- Other family members
When exploring whether or not to create a medical power of attorney, consider asking an experienced estate planning attorney if you should consider naming more than one healthcare agent. The successor agent will have the legal authority to make healthcare decisions on your behalf if the agent you initially chose is unable to serve in that capacity due to death, incapacity, or other reasons.
Consider speaking with a knowledgeable estate planning attorney at The Law Office of Aubrey Carew Sizer PLLC to help you draft a medical power of attorney and other legal documents to set up a comprehensive estate plan.
Changing or Revoking a Medical Power of Attorney
A person can change or revoke their medical power of attorney at any time, assuming they have the mental capacity to do so. However, a person cannot change or revoke a power of attorney if they are unable to understand the nature and effect of their actions.
Under the Uniform Power of Attorney Act, codified at the Code of Virginia § 64.2-1608, a power of attorney agent's authority to make decisions on behalf of the principal terminates when one of the following takes place:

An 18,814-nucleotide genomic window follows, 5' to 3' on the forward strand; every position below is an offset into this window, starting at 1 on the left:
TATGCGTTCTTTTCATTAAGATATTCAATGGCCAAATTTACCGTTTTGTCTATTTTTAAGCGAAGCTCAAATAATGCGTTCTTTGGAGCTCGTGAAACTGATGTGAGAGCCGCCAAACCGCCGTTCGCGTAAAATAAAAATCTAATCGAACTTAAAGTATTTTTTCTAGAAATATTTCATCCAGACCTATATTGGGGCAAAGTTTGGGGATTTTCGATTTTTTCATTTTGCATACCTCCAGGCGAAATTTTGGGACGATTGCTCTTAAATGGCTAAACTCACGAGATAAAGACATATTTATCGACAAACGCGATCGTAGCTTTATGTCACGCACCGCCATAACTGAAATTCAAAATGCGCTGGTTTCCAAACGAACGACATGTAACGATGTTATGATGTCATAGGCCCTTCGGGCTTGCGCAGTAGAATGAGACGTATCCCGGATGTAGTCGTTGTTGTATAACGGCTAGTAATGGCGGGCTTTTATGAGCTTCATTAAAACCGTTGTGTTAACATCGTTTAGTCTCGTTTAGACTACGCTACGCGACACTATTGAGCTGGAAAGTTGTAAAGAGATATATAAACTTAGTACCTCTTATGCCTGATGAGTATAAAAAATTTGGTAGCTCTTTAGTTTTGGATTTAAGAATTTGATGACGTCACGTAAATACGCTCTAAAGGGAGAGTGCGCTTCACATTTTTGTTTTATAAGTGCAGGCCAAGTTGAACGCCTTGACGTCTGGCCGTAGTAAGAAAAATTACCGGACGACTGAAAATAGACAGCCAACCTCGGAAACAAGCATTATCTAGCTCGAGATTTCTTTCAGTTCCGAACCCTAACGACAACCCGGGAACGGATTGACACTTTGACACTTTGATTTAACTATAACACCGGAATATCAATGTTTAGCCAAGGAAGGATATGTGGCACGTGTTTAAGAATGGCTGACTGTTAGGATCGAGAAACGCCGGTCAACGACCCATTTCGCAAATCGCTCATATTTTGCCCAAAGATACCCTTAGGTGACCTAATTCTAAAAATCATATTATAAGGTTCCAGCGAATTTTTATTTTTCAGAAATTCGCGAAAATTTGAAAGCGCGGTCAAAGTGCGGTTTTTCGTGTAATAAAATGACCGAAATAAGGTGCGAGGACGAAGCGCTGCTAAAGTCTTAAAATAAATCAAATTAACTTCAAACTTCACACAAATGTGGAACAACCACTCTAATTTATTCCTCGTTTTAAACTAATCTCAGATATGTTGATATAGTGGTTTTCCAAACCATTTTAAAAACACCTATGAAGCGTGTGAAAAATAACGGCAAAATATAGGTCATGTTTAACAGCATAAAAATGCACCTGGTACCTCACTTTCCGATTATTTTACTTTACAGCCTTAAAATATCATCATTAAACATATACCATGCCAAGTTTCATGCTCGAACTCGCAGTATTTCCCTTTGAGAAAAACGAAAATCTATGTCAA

- The principal revokes a power of attorney
- The agent becomes incapacitated, dies, or resigns
- There is a divorce or annulment of the marriage between the principal and the agent (if the principal designated their spouse to act as their healthcare agent)
- The power of attorney terminates
Reviewing and updating your medical POA is a crucial aspect of estate planning. Consider visiting with an attorney if any significant life changes could potentially impact your medical POA and other portions of your estate plan.
Contact a Virginia Estate Planning Attorney
Contact our estate planning attorneys at The Law Office of Aubrey Carew Sizer PLLC to discuss whether or not a medical power of attorney is right for your estate plan. Our office is prepared to help you draft a medical POA to ensure that someone you trust will make healthcare decisions on your behalf in the event of your incapacity. Consider contacting our legal team today at (571) 403-2619.